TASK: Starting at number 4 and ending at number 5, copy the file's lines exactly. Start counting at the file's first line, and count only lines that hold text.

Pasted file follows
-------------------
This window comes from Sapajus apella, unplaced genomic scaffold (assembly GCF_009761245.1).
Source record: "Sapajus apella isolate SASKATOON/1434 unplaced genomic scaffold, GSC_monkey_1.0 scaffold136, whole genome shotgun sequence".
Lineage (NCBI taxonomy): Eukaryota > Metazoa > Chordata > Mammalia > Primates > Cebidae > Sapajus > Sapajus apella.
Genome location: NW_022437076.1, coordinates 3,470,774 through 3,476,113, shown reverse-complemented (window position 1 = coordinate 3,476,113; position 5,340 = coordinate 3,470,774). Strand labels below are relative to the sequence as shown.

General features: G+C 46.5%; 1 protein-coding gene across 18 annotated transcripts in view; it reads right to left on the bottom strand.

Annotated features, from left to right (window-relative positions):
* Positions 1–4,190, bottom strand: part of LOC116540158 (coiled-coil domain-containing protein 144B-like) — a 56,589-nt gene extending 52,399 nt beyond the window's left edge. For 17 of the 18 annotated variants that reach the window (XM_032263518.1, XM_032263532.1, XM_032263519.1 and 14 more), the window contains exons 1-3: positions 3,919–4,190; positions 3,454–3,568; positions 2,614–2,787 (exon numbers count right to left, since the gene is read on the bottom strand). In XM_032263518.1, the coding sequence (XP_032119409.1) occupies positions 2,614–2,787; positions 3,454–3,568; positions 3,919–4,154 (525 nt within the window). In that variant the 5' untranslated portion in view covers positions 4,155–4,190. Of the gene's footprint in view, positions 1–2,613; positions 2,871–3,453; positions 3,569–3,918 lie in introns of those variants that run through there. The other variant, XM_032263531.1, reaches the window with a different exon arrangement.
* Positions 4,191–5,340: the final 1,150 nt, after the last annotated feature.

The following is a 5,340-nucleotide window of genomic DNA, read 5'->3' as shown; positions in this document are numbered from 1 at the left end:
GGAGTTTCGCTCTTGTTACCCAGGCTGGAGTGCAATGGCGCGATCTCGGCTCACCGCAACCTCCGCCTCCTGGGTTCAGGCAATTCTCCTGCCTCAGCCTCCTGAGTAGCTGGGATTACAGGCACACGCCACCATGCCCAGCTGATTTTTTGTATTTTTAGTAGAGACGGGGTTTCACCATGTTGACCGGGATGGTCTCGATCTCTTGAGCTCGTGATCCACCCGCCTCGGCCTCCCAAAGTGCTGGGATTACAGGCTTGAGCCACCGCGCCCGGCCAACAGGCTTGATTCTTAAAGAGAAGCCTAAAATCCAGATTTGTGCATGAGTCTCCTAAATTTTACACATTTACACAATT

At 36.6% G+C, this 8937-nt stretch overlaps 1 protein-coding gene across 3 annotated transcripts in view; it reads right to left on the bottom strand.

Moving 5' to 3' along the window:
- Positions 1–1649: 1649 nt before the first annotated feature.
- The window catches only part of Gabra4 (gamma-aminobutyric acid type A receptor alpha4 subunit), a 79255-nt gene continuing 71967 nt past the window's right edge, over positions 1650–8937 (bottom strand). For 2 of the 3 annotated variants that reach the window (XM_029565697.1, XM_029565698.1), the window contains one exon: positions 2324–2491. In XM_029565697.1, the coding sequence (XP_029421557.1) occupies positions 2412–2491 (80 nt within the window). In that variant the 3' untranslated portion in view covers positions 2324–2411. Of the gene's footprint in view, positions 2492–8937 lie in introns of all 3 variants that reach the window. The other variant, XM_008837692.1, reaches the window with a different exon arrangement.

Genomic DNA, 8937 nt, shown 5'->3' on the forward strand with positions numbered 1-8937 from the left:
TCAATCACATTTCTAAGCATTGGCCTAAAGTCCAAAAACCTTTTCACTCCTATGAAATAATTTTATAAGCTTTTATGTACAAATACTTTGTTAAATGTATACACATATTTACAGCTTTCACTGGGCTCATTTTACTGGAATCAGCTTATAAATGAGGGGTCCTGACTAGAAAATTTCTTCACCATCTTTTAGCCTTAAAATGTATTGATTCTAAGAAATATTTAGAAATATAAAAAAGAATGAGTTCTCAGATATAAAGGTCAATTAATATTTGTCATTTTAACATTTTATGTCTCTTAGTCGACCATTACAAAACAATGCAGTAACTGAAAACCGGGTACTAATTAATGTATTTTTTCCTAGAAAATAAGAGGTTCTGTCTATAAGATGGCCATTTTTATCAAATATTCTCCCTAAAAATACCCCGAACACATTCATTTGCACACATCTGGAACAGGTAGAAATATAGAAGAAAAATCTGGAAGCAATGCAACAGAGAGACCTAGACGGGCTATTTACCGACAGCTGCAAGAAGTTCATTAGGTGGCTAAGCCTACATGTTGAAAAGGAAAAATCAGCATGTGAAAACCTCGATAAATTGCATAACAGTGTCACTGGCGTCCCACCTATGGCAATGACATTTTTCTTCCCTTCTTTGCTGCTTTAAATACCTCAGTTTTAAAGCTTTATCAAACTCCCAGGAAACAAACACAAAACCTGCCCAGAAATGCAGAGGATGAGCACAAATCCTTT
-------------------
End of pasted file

Genome location: NW_022437076.1, coordinates 3,470,774 through 3,476,113, shown reverse-complemented (window position 1 = coordinate 3,476,113; position 5,340 = coordinate 3,470,774). Strand labels below are relative to the sequence as shown.

General features: G+C 46.5%; 1 protein-coding gene across 18 annotated transcripts in view; it reads right to left on the bottom strand.